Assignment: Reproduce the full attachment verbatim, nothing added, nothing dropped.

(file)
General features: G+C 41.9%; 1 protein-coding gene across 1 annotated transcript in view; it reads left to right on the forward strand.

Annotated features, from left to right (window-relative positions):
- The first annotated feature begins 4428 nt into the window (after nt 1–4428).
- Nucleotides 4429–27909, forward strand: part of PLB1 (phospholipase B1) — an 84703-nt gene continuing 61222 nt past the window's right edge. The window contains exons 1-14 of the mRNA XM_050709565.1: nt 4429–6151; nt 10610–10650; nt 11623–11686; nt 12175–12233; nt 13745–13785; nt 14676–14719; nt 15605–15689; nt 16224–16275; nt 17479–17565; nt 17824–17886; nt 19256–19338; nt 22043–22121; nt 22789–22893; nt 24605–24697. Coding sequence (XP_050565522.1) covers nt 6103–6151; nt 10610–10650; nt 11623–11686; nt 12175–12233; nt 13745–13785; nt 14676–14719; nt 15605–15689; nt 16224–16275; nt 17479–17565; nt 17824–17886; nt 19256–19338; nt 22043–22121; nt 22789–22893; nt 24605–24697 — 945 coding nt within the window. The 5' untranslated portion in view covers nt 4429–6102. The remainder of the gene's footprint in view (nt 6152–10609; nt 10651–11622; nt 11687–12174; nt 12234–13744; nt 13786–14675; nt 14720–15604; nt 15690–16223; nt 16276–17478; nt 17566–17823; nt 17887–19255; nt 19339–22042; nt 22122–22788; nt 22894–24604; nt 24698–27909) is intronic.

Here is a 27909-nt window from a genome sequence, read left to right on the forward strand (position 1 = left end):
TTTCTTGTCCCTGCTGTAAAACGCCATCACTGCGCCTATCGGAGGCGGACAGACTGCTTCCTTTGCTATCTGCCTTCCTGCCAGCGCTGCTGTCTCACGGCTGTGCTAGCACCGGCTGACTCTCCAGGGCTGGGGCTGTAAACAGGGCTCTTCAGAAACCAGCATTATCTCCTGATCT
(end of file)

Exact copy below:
General features: G+C 41.9%; 1 protein-coding gene across 1 annotated transcript in view; it reads left to right on the forward strand.

Annotated features, from left to right (window-relative positions):
- The first annotated feature begins 4428 nt into the window (after nt 1–4428).
- Nucleotides 4429–27909, forward strand: part of PLB1 (phospholipase B1) — an 84703-nt gene continuing 61222 nt past the window's right edge. The window contains exons 1-14 of the mRNA XM_050709565.1: nt 4429–6151; nt 10610–10650; nt 11623–11686; nt 12175–12233; nt 13745–13785; nt 14676–14719; nt 15605–15689; nt 16224–16275; nt 17479–17565; nt 17824–17886; nt 19256–19338; nt 22043–22121; nt 22789–22893; nt 24605–24697. Coding sequence (XP_050565522.1) covers nt 6103–6151; nt 10610–10650; nt 11623–11686; nt 12175–12233; nt 13745–13785; nt 14676–14719; nt 15605–15689; nt 16224–16275; nt 17479–17565; nt 17824–17886; nt 19256–19338; nt 22043–22121; nt 22789–22893; nt 24605–24697 — 945 coding nt within the window. The 5' untranslated portion in view covers nt 4429–6102. The remainder of the gene's footprint in view (nt 6152–10609; nt 10651–11622; nt 11687–12174; nt 12234–13744; nt 13786–14675; nt 14720–15604; nt 15690–16223; nt 16276–17478; nt 17566–17823; nt 17887–19255; nt 19339–22042; nt 22122–22788; nt 22894–24604; nt 24698–27909) is intronic.

Here is a 27909-nt window from a genome sequence, read left to right on the forward strand (position 1 = left end):
TTTCTTGTCCCTGCTGTAAAACGCCATCACTGCGCCTATCGGAGGCGGACAGACTGCTTCCTTTGCTATCTGCCTTCCTGCCAGCGCTGCTGTCTCACGGCTGTGCTAGCACCGGCTGACTCTCCAGGGCTGGGGCTGTAAACAGGGCTCTTCAGAAACCAGCATTATCTCCTGATCT